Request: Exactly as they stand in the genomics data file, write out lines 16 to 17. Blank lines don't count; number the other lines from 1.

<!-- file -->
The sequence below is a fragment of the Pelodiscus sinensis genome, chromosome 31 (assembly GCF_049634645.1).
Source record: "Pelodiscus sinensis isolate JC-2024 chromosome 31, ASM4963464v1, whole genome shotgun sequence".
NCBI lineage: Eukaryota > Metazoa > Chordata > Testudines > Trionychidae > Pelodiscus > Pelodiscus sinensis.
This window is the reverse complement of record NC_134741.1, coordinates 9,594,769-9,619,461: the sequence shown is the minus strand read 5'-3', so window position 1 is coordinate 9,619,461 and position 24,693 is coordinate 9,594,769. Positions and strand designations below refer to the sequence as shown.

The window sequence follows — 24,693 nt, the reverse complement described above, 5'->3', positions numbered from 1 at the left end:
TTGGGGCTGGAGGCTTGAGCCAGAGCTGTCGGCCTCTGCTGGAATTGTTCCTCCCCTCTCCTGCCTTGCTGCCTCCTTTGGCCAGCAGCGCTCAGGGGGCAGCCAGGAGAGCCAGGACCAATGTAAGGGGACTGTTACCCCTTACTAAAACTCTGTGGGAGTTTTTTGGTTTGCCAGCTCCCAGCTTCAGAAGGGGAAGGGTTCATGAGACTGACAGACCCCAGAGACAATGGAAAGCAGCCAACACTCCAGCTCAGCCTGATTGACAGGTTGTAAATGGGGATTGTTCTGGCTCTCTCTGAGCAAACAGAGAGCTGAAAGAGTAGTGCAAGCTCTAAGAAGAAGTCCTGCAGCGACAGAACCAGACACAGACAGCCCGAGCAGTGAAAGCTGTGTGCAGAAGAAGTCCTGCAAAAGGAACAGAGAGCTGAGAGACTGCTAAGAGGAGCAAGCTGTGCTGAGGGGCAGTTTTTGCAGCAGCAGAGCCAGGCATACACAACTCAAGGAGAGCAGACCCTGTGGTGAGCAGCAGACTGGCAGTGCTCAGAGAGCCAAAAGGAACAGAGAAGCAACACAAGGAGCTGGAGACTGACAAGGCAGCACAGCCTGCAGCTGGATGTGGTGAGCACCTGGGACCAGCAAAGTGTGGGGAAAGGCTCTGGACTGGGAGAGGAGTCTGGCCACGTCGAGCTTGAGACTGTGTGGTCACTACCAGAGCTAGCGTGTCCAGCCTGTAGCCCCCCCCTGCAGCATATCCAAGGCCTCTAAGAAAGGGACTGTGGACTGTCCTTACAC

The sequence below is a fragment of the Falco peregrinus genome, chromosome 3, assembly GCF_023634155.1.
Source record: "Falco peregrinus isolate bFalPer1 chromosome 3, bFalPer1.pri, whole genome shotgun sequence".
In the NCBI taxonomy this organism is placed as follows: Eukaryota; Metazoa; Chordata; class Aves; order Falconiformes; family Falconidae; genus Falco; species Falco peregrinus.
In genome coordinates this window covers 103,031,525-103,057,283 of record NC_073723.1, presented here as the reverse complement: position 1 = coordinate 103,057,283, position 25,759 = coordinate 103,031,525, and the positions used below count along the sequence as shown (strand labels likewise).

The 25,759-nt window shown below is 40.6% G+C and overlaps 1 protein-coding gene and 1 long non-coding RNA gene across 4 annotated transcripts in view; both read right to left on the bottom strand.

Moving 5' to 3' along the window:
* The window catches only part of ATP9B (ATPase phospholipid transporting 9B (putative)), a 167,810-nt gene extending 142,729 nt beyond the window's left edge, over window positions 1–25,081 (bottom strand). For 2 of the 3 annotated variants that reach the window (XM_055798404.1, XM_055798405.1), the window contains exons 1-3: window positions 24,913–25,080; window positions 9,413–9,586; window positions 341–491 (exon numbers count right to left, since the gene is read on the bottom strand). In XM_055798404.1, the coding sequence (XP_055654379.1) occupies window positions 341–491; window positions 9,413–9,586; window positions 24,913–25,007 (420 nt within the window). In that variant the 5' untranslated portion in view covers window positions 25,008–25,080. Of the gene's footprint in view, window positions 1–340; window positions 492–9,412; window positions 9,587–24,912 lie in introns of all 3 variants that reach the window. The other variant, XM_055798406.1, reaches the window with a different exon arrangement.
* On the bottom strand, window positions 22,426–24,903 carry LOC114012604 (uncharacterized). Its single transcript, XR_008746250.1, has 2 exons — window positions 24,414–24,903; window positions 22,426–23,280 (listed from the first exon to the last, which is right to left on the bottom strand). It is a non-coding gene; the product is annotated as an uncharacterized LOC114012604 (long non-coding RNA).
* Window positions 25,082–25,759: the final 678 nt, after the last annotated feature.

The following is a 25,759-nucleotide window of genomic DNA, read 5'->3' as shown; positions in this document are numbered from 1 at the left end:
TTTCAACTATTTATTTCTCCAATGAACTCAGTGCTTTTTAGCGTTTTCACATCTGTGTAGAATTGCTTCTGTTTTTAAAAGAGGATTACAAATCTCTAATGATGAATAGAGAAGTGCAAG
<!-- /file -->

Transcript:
The following is a 25,759-nucleotide window of genomic DNA, read 5'->3' as shown; positions in this document are numbered from 1 at the left end:
TTTCAACTATTTATTTCTCCAATGAACTCAGTGCTTTTTAGCGTTTTCACATCTGTGTAGAATTGCTTCTGTTTTTAAAAGAGGATTACAAATCTCTAATGATGAATAGAGAAGTGCAAG